HARRISBURG -- Former Auditor General Jack Wagner reiterated a call to end interest-rate swaps among public entities, such as cities and school districts, calling the deals risky financial instruments that have no place in the municipal sector.
Mr. Wagner was testifying Monday before the Senate's Local Government Committee, which is considering several bills regarding municipal debt and the use of interest-rate swaps and other financial instruments.
The legislation derives in part from hearings held by the same committee last year on the distressed city of Harrisburg's incinerator project, which saddled the capital with millions in debt.
Act 23 of 2003 authorized local governments to enter into "qualified interest-rate management agreements," or swaps.
Mr. Wagner repeatedly has called for a ban on such deals, which essentially are contracts between a bond issuer -- such as a school district or city -- and an investment bank, in which the parties bet on which way interest rates will move.
"Swaps are nothing more than a form of gambling with public funds," Mr. Wagner said Monday.
He said even large, seemingly sophisticated entities such as the Delaware River Port Authority and Pennsylvania Turnpike Commission have lost money on such deals.
However, such swaps are key for the city of Philadelphia, testified Nancy Winkler, the city's treasurer. The city "brings the appropriate degree of sophistication and prudence" to such transactions, she said, and getting rid of the deals would put Philadelphia at a disadvantage compared to other large cities.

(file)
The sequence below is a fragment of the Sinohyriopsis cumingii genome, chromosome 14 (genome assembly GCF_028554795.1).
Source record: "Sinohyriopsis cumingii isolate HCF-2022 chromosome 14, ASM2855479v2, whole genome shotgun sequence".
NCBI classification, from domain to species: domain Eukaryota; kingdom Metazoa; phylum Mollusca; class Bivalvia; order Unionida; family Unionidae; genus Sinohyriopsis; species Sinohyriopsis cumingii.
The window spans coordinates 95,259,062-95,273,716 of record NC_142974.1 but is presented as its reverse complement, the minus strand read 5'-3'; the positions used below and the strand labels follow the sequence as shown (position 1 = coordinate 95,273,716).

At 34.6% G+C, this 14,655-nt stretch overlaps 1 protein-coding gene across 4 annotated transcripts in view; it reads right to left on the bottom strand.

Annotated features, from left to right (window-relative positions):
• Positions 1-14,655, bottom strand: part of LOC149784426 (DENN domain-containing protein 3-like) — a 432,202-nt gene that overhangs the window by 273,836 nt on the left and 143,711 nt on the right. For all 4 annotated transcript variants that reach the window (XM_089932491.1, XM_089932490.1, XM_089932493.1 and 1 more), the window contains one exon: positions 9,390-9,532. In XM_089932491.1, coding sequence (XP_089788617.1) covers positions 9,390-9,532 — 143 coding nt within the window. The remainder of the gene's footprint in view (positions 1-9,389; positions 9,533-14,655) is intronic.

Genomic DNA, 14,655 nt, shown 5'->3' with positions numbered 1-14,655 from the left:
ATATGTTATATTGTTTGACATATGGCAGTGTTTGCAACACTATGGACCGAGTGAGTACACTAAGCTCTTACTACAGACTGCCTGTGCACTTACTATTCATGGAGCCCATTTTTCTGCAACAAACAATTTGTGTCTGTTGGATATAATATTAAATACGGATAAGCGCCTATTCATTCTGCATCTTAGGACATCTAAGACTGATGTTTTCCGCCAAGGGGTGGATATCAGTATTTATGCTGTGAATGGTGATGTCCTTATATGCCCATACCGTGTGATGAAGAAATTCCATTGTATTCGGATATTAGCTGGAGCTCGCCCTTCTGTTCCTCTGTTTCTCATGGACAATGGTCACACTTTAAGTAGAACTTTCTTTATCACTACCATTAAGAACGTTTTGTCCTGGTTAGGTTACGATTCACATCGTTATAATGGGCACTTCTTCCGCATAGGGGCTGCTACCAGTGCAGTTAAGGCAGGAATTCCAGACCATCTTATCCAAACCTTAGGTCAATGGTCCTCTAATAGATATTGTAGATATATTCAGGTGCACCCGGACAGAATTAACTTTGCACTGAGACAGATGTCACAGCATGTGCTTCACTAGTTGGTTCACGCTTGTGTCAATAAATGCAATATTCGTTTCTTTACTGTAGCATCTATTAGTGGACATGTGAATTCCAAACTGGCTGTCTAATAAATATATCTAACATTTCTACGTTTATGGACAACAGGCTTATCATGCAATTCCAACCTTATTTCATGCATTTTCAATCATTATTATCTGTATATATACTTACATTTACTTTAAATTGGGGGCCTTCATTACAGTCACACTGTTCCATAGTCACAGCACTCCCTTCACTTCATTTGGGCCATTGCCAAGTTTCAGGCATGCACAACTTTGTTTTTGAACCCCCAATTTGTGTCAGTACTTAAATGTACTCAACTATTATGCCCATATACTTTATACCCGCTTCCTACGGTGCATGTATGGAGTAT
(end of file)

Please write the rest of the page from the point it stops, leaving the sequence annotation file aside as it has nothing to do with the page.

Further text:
She refuted a study by the Pennsylvania Budget and Policy Center from 2012, which found the city and Philadelphia Schools lost $331 million in net interest payments and cancellation fees relating to swaps.
"I would urge you all to set [the study] aside," she said, saying she disagreed with the study's methodology.
Ms. Winkler acknowledged that such deals are not without risk but said with the right policies and managers, the city can have a well-managed swap portfolio that lowers its borrowing costs.
Mr. Wagner said he does not oppose swap deals in the private sector, as private investors are free to take on such risks if they choose.
Locally, Butler Area School District lost about $5 million in such a deal in 2008.
Cathy Rodgers, the district's director of business services, said the district refinanced to get out of the deal and believes it would have lost even more money if it hadn't backed out.
"I would never advise or recommend to do [a swap]," she said.
A 2009 examination by Mr. Wagner's office said about 107 of Pennsylvania's 500 school districts, or 21.4 percent, and 86 local governments had entered into swap agreements, according to information from the state's Department of Community and Economic Development from October 2003 and June 2009.
Mr. Wagner, who has said he is mulling an entry into the Democratic primary contest for next year's gubernatorial election, said after his testimony that he hasn't yet made up his mind on the possible run and doesn't know when he will decide.
Kate Giammarise: email@example.com, 717-787-4254 or on Twitter @KateGiammarise.